The Tyrant executive - ACR Vol.16 (1&2), 2008 THE...

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ACR Vol.16 (1&2), 2008 THE TYRANT EXECUTIVE Abbas J. Ali In order to situate themselves on the power stage, tyrants do not hesitate to use whatever means are available to optimally serve their own interests. Whether they appear in the business or political arena, tyrants share three primary characteristics: a feeling of indispensability and self glorification, intolerance of opinions and acts which might deviate from their own, and a tendency to blindly or brutally resort to whatever actions they think necessary to maximize their benefits. In its report “The Worst Bosses in America,” bnet.com (October 9, 2008) recounted a story which one would normally assume could not to take place in today’s organizations. The story is about an individual who was demoted from manager to assistant manager because he had organized an outing for the company’s employees on the instruction of the head of the company. On the scheduled day it rained and that upset the head of the company. The manager, who had planned the event two months before, was accused by the boss of having intentionally scheduled the event to be on a rainy day. Obviously, the accusation was illogical, as no one can predict weather conditions with precision. The story serves as an example of a tyrant executive who levels accusations at those with whom he works and who does not hesitate to severely penalize those who might not conform to his will and instructions. In his typology of American executives, Useem (2002) indicated that the tyrant executive was a product of an era in the nineteenth century. He argued that the tyrant embodies a kind of arbitrary one-man rule that is driven by the urge to be number one and ahead of his competitors. Despite initial short-run achievements, the tyrant eventually stumbles and violates accepted rules and norms. For example, John Patterson built the National Cash Register Co. and led it, in a short time, to a position of eminence. His ruthless business conduct and the harsh treatment of fellow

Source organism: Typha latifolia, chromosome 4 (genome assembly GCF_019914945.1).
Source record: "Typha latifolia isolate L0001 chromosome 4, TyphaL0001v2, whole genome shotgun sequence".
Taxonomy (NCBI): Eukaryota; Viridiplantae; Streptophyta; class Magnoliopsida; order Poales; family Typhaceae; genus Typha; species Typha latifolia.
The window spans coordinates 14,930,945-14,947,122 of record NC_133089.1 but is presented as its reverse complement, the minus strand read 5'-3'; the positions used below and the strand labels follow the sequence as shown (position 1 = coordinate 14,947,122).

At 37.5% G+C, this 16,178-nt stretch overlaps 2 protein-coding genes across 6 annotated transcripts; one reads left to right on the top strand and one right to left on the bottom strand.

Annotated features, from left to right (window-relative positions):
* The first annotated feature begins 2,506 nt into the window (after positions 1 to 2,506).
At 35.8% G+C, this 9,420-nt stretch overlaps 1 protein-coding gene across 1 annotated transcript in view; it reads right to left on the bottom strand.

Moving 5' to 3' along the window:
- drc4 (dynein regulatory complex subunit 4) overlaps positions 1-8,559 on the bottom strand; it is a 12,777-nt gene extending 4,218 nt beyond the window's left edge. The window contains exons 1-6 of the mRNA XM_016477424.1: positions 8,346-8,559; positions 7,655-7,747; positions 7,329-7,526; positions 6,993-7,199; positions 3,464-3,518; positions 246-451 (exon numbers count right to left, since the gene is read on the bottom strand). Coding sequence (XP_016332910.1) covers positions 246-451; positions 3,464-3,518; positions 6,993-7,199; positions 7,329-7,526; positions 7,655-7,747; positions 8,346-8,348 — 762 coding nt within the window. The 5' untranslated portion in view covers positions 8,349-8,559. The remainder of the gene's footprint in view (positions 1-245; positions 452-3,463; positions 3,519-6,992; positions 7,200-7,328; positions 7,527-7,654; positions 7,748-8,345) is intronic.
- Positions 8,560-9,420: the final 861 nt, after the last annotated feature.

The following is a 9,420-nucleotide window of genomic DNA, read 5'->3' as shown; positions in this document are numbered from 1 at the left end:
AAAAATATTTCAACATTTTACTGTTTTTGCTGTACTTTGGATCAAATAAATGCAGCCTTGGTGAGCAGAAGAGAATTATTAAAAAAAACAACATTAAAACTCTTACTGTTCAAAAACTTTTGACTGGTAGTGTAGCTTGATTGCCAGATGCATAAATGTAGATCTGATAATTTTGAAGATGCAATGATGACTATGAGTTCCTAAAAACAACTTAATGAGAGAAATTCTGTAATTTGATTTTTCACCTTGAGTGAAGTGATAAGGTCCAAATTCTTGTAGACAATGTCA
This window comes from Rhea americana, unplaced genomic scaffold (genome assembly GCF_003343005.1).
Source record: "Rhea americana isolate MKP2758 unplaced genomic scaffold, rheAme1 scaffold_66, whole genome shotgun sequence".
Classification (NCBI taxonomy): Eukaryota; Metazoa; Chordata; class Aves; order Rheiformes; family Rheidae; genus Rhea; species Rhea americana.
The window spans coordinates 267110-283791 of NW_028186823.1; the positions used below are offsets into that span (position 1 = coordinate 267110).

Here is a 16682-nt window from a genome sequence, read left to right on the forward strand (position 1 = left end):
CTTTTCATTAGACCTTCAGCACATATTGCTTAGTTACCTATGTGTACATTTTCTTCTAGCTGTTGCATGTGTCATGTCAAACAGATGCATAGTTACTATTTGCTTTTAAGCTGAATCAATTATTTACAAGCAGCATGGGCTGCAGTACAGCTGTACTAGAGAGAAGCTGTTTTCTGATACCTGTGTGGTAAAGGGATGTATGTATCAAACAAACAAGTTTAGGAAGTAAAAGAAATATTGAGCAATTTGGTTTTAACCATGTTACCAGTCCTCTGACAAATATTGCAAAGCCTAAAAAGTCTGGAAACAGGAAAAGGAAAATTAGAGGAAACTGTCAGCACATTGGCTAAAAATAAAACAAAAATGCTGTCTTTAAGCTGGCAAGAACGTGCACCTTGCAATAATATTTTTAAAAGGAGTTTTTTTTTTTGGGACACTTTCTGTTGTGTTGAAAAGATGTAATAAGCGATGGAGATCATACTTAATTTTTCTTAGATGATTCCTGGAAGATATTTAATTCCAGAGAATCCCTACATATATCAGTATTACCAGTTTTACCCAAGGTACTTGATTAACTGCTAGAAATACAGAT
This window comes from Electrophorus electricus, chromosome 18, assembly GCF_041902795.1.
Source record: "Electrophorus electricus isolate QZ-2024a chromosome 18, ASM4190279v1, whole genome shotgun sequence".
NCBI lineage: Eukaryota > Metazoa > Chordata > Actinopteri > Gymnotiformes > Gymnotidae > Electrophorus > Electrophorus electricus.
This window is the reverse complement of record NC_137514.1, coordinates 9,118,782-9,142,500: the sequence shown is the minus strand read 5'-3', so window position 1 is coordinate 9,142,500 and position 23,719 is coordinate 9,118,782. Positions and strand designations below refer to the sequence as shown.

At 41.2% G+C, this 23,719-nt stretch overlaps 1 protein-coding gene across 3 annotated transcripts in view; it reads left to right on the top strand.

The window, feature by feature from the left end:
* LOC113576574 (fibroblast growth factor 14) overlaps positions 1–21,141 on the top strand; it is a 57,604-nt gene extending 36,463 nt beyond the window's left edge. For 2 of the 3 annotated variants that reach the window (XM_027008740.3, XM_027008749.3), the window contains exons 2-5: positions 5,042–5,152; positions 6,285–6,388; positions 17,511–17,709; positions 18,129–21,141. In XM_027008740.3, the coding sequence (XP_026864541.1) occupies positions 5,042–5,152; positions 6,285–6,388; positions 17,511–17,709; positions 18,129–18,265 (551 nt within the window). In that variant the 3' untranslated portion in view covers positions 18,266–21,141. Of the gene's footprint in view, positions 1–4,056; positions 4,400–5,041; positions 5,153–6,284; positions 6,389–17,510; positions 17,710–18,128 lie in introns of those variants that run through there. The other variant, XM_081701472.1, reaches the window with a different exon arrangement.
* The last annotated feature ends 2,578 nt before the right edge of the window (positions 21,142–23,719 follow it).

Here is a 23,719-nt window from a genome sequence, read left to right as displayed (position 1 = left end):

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The Tyrant executive - ACR Vol.16 (1&2), 2008 THE...

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